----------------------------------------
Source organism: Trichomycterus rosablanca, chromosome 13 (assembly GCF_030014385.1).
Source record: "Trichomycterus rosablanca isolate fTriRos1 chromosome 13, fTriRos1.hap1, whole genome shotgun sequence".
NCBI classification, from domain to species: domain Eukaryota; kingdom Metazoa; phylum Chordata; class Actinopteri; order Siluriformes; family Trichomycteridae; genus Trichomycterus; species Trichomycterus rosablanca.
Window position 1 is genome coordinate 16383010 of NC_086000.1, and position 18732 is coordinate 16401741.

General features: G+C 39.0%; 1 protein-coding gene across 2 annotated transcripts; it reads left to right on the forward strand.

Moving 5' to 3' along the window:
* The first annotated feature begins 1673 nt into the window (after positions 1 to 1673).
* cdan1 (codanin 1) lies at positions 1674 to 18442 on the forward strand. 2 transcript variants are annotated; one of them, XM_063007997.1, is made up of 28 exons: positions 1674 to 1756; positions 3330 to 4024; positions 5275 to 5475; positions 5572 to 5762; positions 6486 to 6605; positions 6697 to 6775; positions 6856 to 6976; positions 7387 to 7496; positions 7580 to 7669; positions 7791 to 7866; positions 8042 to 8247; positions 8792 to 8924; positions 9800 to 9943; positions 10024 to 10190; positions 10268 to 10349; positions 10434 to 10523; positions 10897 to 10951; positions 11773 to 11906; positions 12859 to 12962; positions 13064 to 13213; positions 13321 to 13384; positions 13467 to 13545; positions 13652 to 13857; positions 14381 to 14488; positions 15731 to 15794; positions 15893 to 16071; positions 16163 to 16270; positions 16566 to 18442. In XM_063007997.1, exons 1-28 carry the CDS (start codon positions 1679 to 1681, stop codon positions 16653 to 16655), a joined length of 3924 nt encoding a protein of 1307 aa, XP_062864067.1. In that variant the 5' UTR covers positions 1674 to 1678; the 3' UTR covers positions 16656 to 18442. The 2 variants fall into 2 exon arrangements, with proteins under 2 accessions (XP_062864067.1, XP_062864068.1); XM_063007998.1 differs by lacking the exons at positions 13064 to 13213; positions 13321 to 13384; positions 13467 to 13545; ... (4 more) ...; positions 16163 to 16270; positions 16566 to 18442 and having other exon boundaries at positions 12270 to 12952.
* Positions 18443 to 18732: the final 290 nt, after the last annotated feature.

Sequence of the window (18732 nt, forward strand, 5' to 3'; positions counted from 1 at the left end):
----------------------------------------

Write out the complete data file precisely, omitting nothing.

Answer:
Source organism: Trichomycterus rosablanca, chromosome 13 (assembly GCF_030014385.1).
Source record: "Trichomycterus rosablanca isolate fTriRos1 chromosome 13, fTriRos1.hap1, whole genome shotgun sequence".
NCBI classification, from domain to species: domain Eukaryota; kingdom Metazoa; phylum Chordata; class Actinopteri; order Siluriformes; family Trichomycteridae; genus Trichomycterus; species Trichomycterus rosablanca.
Window position 1 is genome coordinate 16383010 of NC_086000.1, and position 18732 is coordinate 16401741.

General features: G+C 39.0%; 1 protein-coding gene across 2 annotated transcripts; it reads left to right on the forward strand.

Moving 5' to 3' along the window:
* The first annotated feature begins 1673 nt into the window (after positions 1 to 1673).
* cdan1 (codanin 1) lies at positions 1674 to 18442 on the forward strand. 2 transcript variants are annotated; one of them, XM_063007997.1, is made up of 28 exons: positions 1674 to 1756; positions 3330 to 4024; positions 5275 to 5475; positions 5572 to 5762; positions 6486 to 6605; positions 6697 to 6775; positions 6856 to 6976; positions 7387 to 7496; positions 7580 to 7669; positions 7791 to 7866; positions 8042 to 8247; positions 8792 to 8924; positions 9800 to 9943; positions 10024 to 10190; positions 10268 to 10349; positions 10434 to 10523; positions 10897 to 10951; positions 11773 to 11906; positions 12859 to 12962; positions 13064 to 13213; positions 13321 to 13384; positions 13467 to 13545; positions 13652 to 13857; positions 14381 to 14488; positions 15731 to 15794; positions 15893 to 16071; positions 16163 to 16270; positions 16566 to 18442. In XM_063007997.1, exons 1-28 carry the CDS (start codon positions 1679 to 1681, stop codon positions 16653 to 16655), a joined length of 3924 nt encoding a protein of 1307 aa, XP_062864067.1. In that variant the 5' UTR covers positions 1674 to 1678; the 3' UTR covers positions 16656 to 18442. The 2 variants fall into 2 exon arrangements, with proteins under 2 accessions (XP_062864067.1, XP_062864068.1); XM_063007998.1 differs by lacking the exons at positions 13064 to 13213; positions 13321 to 13384; positions 13467 to 13545; ... (4 more) ...; positions 16163 to 16270; positions 16566 to 18442 and having other exon boundaries at positions 12270 to 12952.
* Positions 18443 to 18732: the final 290 nt, after the last annotated feature.

Sequence of the window (18732 nt, forward strand, 5' to 3'; positions counted from 1 at the left end):